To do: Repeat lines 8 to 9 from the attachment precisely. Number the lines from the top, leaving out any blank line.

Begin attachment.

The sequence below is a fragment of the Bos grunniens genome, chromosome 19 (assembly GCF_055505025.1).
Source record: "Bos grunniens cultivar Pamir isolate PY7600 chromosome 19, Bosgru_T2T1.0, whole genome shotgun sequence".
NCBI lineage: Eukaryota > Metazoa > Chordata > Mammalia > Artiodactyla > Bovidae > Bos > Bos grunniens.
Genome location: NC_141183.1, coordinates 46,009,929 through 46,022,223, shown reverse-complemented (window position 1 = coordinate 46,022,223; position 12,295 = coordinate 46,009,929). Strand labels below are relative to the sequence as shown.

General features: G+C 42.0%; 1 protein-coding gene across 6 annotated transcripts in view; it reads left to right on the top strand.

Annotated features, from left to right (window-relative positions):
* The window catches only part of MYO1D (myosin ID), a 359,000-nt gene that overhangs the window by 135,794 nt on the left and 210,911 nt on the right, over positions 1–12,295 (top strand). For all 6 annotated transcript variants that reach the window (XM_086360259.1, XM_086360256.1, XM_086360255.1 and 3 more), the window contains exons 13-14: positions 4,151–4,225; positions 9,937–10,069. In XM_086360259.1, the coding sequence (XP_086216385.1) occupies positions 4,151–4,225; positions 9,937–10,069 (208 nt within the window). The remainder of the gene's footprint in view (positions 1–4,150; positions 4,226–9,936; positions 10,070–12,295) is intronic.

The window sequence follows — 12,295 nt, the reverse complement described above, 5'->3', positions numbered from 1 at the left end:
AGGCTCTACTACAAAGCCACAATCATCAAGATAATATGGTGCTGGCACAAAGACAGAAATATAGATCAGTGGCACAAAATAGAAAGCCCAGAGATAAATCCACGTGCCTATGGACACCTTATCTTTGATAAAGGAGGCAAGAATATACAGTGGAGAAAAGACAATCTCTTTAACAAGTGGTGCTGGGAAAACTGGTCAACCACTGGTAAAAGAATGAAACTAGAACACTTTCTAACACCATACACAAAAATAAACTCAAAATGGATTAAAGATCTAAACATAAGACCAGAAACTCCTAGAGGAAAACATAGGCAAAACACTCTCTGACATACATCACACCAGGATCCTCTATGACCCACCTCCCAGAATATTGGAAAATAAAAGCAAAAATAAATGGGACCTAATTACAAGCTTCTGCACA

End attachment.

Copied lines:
The window sequence follows — 12,295 nt, the reverse complement described above, 5'->3', positions numbered from 1 at the left end:
AGGCTCTACTACAAAGCCACAATCATCAAGATAATATGGTGCTGGCACAAAGACAGAAATATAGATCAGTGGCACAAAATAGAAAGCCCAGAGATAAATCCACGTGCCTATGGACACCTTATCTTTGATAAAGGAGGCAAGAATATACAGTGGAGAAAAGACAATCTCTTTAACAAGTGGTGCTGGGAAAACTGGTCAACCACTGGTAAAAGAATGAAACTAGAACACTTTCTAACACCATACACAAAAATAAACTCAAAATGGATTAAAGATCTAAACATAAGACCAGAAACTCCTAGAGGAAAACATAGGCAAAACACTCTCTGACATACATCACACCAGGATCCTCTATGACCCACCTCCCAGAATATTGGAAAATAAAAGCAAAAATAAATGGGACCTAATTACAAGCTTCTGCACA